An informational interview is one of the most valuable sources of occupational information, particularly if you are seeking to make a career-transition into a new profession but also if you are keen to just find out more about the company you consider working for. And yet, there are not that many Swiss career-seekers out there who have ever heard of this technique, let alone applied it.
In this article I would like to provide you a basic introduction to this useful tool, one that is very powerful provided you use it skilfully.
But before sharing the details of this somewhat unconventional method of job-searching let me remind you, in the section that follows, of two principal reasons why it matters for you to know beforehand about the profession and the company you target working for.
Why Does It Matter To Gather Occupational Information?
#1: The job must be right for you
Firstly, the job you consider taking isn’t going to work out for you if the company is not right for your skills, qualifications and goals but also your values, interests and even the life you lead outside of work.
A friend of mine has recently told me how uncomfortable she felt working for a Switzerland-based tobacco company where most of her much younger co-workers did not appreciate her parental commitments.
It was these commitments that made it difficult for my friend to join company-sponsored evening-events but also to work within the same time-frame as her colleagues, i.e. she would start the day early and finish early while her colleagues would start late and finish late. All this made her feel a bit like an outcast and she did not feel good spending time in the office.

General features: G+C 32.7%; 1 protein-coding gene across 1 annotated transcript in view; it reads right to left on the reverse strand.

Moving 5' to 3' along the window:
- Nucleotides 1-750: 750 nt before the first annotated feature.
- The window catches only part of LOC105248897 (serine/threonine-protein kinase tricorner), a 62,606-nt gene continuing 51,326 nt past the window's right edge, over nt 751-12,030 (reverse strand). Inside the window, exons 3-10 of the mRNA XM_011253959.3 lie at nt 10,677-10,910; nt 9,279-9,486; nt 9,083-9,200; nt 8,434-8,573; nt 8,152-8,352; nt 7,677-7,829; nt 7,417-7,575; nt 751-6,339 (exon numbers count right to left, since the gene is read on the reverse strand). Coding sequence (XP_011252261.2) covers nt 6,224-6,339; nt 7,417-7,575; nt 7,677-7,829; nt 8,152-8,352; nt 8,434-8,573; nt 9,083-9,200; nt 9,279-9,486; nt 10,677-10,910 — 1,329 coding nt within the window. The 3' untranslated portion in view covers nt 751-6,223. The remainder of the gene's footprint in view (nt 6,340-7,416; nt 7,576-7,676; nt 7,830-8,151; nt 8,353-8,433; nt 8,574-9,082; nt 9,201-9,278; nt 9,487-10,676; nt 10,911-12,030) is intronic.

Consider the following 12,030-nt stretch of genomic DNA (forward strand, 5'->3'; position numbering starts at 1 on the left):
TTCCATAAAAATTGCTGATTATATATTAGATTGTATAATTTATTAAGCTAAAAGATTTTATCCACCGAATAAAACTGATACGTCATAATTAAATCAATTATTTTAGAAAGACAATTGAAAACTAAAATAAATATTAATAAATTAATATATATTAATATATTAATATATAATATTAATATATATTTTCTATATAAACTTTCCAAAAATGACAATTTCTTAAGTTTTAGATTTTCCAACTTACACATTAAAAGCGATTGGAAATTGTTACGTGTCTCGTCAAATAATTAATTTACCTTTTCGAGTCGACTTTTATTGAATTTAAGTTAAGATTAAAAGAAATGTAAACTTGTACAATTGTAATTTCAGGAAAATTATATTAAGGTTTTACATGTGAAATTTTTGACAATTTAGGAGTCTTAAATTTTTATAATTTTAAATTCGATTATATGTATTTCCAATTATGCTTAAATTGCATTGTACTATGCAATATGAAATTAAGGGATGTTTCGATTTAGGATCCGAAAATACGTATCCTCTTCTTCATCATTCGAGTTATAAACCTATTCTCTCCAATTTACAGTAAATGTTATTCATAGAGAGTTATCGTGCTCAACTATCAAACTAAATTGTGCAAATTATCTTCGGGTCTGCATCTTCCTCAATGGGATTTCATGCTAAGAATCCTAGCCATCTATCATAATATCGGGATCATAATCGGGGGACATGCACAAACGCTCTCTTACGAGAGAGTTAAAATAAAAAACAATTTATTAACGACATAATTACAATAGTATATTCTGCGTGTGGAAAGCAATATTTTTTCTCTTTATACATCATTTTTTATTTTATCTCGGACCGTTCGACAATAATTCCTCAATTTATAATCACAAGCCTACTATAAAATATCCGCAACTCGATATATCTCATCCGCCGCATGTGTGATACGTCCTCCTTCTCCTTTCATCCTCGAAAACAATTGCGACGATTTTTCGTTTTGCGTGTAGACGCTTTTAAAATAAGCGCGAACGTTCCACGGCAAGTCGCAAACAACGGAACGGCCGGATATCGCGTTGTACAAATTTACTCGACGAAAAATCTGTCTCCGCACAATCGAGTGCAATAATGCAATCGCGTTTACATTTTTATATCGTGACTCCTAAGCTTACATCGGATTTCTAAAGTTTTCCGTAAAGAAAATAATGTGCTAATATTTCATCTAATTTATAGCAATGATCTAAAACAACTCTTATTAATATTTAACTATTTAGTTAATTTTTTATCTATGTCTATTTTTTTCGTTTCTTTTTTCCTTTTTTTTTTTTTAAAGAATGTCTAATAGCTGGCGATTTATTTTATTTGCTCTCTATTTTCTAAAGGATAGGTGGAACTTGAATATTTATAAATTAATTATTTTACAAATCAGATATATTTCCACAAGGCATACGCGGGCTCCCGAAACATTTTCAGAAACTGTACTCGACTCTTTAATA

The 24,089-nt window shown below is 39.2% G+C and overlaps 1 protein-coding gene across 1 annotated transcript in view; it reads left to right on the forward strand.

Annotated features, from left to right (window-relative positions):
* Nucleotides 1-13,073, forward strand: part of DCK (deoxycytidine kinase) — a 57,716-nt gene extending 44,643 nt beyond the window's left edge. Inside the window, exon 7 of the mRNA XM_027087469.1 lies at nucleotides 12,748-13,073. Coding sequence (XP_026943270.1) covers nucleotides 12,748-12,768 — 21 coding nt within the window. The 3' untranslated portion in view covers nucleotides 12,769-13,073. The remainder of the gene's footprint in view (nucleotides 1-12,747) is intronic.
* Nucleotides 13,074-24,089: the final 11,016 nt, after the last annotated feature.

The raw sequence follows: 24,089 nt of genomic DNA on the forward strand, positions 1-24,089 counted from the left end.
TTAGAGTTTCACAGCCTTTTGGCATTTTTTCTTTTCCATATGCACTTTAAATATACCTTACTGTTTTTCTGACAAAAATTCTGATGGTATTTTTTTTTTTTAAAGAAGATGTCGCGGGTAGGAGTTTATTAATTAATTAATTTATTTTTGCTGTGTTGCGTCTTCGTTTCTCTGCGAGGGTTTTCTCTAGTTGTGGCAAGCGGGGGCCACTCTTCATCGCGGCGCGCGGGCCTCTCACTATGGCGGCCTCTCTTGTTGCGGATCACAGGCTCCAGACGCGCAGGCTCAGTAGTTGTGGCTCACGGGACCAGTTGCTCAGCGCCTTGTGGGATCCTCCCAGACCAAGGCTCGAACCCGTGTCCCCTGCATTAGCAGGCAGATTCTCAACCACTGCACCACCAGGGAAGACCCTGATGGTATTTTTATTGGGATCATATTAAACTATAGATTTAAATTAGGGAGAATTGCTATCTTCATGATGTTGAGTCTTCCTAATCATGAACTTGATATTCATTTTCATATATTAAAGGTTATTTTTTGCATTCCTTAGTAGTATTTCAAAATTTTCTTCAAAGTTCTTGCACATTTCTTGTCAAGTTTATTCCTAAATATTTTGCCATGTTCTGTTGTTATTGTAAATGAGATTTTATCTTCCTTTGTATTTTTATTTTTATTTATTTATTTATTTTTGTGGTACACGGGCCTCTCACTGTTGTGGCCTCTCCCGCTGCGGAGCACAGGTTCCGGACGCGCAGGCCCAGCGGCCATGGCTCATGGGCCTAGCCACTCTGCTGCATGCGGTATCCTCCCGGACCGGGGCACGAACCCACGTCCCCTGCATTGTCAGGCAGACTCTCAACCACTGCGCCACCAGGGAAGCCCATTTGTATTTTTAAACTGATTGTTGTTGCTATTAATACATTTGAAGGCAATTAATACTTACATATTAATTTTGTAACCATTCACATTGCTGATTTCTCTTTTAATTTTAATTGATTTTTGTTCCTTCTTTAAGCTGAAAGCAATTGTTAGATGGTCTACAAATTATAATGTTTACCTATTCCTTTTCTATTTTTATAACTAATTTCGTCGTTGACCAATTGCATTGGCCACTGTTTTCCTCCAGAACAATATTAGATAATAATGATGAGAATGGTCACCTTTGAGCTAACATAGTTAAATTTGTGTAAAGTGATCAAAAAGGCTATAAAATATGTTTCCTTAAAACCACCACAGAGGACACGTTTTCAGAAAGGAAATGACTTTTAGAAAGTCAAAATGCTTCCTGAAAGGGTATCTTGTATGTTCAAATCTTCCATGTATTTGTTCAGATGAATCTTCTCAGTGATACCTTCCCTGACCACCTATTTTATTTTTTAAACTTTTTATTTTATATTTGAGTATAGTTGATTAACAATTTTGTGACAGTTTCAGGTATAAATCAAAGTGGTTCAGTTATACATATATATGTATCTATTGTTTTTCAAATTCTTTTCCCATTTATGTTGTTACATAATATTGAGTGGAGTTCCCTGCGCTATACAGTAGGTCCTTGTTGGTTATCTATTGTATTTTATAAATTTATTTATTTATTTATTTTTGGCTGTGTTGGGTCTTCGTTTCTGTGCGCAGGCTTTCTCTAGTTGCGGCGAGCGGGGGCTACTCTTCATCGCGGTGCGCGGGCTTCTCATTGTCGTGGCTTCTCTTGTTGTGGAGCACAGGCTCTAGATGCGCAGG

#2: Your career-security
Secondly, you don’t want to make wrong career choices as this will, in the long run, harm you employability. You want to stick to the line of work and to employers who provide you career-security (do not mistake this with job-security which by the way no longer exists).
And this point is particularly important in Switzerland where making wrong career choices or hopping from job to job is often frowned upon by Swiss recruiters and talent acquisition specialists. Yes, you can trip over once or even twice but certainly not more than this.
Somebody I know quit his job a few years ago with a very successful American company headquartered in Switzerland. His resignation was triggered by a promotion of his co-worker which my acquaintance felt he deserved.
His reaction was in my view too emotional, not thought-through and rushed. What followed is a good illustration of mismanaging one’s career. He left the company and joined a respected but financially-troubled Swiss high-tech company who let him go after a year following a massive re-organization (what a surprise!).
He then joined another company, in the commodity-trading business, where the exact same thing happened. From what I know, he is currently without work and applies for any job he stumbles on the Swiss job boards – something that probably makes him feel like he has accomplished something but which in reality leads him most likely into another career-trap.
Informational Interviews – The Technique Revealed
Now that you appreciate how helpful it is to know about the job and the company I would like to reveal to you the power of informational interviews.
Such interviews present opportunities for an intimate and flexible insider view of the job and the company unmatched by any other sources. It gives you the first-hand impressions of someone “on the inside”, and is directed by your questions.
I personally find information interviews advisable to those expats who seek to make a major career change, and there are indeed many of them living in Switzerland, or to those who want to step up in their careers. Beyond gaining valuable information about the job and/or the company, it builds up your self-confidence and improves your ability to handle a real job interview.